Mr. O'Neill: I was the agent assigned to Andrews Air Force Base, and I'd been out there many times. I was out there when Eisenhower was the president, when Kennedy was the president, when Johnson was the president and when Nixon was the president. I used to meet [sic] the president's plane take off and return-not all the time, but many occasions. I had jurisdiction over Air Force One. Air Force One was the plane that the president rode on. It could have been any plane because any plane the president flies on is Air Force One. At this particular time I think it was a DC10-3600, something like that.

When I heard that the president had been shot, I called up my office in Baltimore and told them that I was going out to Andrews Air Force Base to take care of any jurisdiction that the FBI might have. Number one, crimes on government reservations; number two, theft of government property; number three, espionage; number four, sabotage; number five, assaulting federal officers. Remember, we did not have a federal statute at that time saying that it was a federal crime to assassinate the president of the United States. [Five] in the jurisdiction, where the particular crime occurred. At Andrews I spoke to Robert T. Best, who was in my report-I'm sure that most of you have seen that report, if not, I have copies of it up here-who was the provost marshal, told him that the plane was going up to Andrews. They were not aware that the plane was coming to Andrews. We found out about it; we told them. We told that the base commander, we also told it to the individual who was the eh, eh, eh-the base commander, the provost marshal and-the judge advocate, who, by the way is also from my law school-I mean from my college. I had good contacts out there. So what we did was, we then let as many people come on the base as we could and when we, eh, had enough people round there they said, "Wait a minute, let's close it down. This place is being innovated [sic] with people." The only people who were allowed on the base thereafter were the members of Congress, the members of the diplomatic staff still in Washington, DC, members of the Supreme Court, any members of the, eh, of the, eh, the Cabinet which were not already flying out to Japan-since most of them were on that particular plane-and the press, and the newsreel cameras.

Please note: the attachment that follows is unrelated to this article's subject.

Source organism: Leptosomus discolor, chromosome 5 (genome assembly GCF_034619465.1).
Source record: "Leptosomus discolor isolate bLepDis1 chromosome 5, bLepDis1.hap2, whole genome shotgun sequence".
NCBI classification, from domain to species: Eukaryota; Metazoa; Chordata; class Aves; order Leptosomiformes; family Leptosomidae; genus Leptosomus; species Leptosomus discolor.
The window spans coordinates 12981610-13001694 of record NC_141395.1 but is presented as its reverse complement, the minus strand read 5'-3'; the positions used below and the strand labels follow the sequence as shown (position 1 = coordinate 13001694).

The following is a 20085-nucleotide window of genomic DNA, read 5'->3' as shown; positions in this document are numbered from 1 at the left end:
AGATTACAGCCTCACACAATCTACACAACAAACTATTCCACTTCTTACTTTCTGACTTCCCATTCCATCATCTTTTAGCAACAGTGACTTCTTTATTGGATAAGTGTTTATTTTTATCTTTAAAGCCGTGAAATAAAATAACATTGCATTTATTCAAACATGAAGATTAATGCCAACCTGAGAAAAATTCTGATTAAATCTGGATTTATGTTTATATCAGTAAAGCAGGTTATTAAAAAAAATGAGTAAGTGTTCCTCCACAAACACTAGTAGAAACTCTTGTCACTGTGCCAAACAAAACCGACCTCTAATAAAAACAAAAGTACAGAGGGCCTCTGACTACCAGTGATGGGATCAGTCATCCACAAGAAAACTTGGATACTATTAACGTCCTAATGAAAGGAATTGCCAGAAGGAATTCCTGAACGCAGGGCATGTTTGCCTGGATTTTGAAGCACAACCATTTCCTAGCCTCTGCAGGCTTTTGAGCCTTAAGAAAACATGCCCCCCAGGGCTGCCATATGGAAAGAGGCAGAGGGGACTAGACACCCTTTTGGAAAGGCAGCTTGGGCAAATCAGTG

We got word that the plane was going to land about six o'clock. About a moment after it landed, which would have been about 6:01 or something like that, while it was still out in the far extense [sic] of Andrews Air Force Base, I was advised by the head of the OSI [Office of Special Investigations?] on the base that Mr. Hoover had called directing me to call my office in Baltimore. I called Baltimore and the word was Hoover said, "Stay with the body-and get whatever information you can find there, which might indicate a crime or which may indicate some evidence of a crime which had been committed." Fine. Spoke, right away, to Jim Rowley who was the director of Secret Service, told him what Hoover had told me to do-he put me into the car, the same car in the motorcade with Pamela Turner who was the secretary-who was the press secretary to Mrs. Kennedy, and with the White House valet at that time. Bear in mind, now, at this particular time, Bobby Kennedy had come the base. He walked up the stairs. He walked to the back of the plane. The back of the plane opened up and you'll see that he's there with Jacqueline Kennedy, Kenny O'Donnell and, I think, one or two other individuals, and they are assisting moving the casket out of the plane, putting it onto this great big dolly which was up in the air there.